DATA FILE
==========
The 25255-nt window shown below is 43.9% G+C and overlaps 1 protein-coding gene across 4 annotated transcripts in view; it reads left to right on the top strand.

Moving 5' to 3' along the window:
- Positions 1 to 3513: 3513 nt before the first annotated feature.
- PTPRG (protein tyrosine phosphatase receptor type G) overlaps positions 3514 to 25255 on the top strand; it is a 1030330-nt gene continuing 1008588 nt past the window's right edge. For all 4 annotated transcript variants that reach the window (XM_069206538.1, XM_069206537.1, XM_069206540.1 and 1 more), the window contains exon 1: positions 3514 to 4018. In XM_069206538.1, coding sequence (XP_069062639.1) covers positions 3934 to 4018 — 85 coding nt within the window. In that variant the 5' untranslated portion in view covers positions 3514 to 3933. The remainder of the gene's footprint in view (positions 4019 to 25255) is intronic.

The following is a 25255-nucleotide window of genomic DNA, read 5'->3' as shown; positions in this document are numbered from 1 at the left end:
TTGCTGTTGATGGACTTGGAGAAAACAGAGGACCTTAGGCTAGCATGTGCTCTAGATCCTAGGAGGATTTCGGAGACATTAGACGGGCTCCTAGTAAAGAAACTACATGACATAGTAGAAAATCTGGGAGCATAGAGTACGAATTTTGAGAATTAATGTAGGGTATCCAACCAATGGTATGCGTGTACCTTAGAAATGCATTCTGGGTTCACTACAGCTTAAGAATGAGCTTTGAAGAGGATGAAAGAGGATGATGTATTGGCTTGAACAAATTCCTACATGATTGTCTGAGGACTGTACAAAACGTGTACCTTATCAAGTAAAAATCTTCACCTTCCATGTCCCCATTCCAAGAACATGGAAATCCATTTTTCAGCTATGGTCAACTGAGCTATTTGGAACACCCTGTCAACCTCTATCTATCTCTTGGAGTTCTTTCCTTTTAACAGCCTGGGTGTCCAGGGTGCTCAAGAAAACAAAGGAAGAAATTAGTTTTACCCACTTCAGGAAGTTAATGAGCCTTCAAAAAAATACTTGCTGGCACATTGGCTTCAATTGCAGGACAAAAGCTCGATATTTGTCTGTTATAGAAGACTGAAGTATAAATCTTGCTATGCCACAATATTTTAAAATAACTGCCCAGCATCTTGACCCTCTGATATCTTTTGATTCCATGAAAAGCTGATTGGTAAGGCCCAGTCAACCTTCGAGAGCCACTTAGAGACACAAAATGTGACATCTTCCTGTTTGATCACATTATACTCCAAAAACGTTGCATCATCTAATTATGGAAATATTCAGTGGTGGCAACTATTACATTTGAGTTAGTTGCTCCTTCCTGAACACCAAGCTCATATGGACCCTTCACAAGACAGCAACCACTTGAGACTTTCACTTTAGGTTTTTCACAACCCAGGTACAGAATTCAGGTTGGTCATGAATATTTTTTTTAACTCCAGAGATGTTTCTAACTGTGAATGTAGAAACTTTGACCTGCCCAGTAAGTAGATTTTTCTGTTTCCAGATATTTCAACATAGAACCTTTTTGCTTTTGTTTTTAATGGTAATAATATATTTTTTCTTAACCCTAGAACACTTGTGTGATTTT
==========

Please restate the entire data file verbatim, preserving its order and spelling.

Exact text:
The 25255-nt window shown below is 43.9% G+C and overlaps 1 protein-coding gene across 4 annotated transcripts in view; it reads left to right on the top strand.

Moving 5' to 3' along the window:
- Positions 1 to 3513: 3513 nt before the first annotated feature.
- PTPRG (protein tyrosine phosphatase receptor type G) overlaps positions 3514 to 25255 on the top strand; it is a 1030330-nt gene continuing 1008588 nt past the window's right edge. For all 4 annotated transcript variants that reach the window (XM_069206538.1, XM_069206537.1, XM_069206540.1 and 1 more), the window contains exon 1: positions 3514 to 4018. In XM_069206538.1, coding sequence (XP_069062639.1) covers positions 3934 to 4018 — 85 coding nt within the window. In that variant the 5' untranslated portion in view covers positions 3514 to 3933. The remainder of the gene's footprint in view (positions 4019 to 25255) is intronic.

The following is a 25255-nucleotide window of genomic DNA, read 5'->3' as shown; positions in this document are numbered from 1 at the left end:
TTGCTGTTGATGGACTTGGAGAAAACAGAGGACCTTAGGCTAGCATGTGCTCTAGATCCTAGGAGGATTTCGGAGACATTAGACGGGCTCCTAGTAAAGAAACTACATGACATAGTAGAAAATCTGGGAGCATAGAGTACGAATTTTGAGAATTAATGTAGGGTATCCAACCAATGGTATGCGTGTACCTTAGAAATGCATTCTGGGTTCACTACAGCTTAAGAATGAGCTTTGAAGAGGATGAAAGAGGATGATGTATTGGCTTGAACAAATTCCTACATGATTGTCTGAGGACTGTACAAAACGTGTACCTTATCAAGTAAAAATCTTCACCTTCCATGTCCCCATTCCAAGAACATGGAAATCCATTTTTCAGCTATGGTCAACTGAGCTATTTGGAACACCCTGTCAACCTCTATCTATCTCTTGGAGTTCTTTCCTTTTAACAGCCTGGGTGTCCAGGGTGCTCAAGAAAACAAAGGAAGAAATTAGTTTTACCCACTTCAGGAAGTTAATGAGCCTTCAAAAAAATACTTGCTGGCACATTGGCTTCAATTGCAGGACAAAAGCTCGATATTTGTCTGTTATAGAAGACTGAAGTATAAATCTTGCTATGCCACAATATTTTAAAATAACTGCCCAGCATCTTGACCCTCTGATATCTTTTGATTCCATGAAAAGCTGATTGGTAAGGCCCAGTCAACCTTCGAGAGCCACTTAGAGACACAAAATGTGACATCTTCCTGTTTGATCACATTATACTCCAAAAACGTTGCATCATCTAATTATGGAAATATTCAGTGGTGGCAACTATTACATTTGAGTTAGTTGCTCCTTCCTGAACACCAAGCTCATATGGACCCTTCACAAGACAGCAACCACTTGAGACTTTCACTTTAGGTTTTTCACAACCCAGGTACAGAATTCAGGTTGGTCATGAATATTTTTTTTAACTCCAGAGATGTTTCTAACTGTGAATGTAGAAACTTTGACCTGCCCAGTAAGTAGATTTTTCTGTTTCCAGATATTTCAACATAGAACCTTTTTGCTTTTGTTTTTAATGGTAATAATATATTTTTTCTTAACCCTAGAACACTTGTGTGATTTT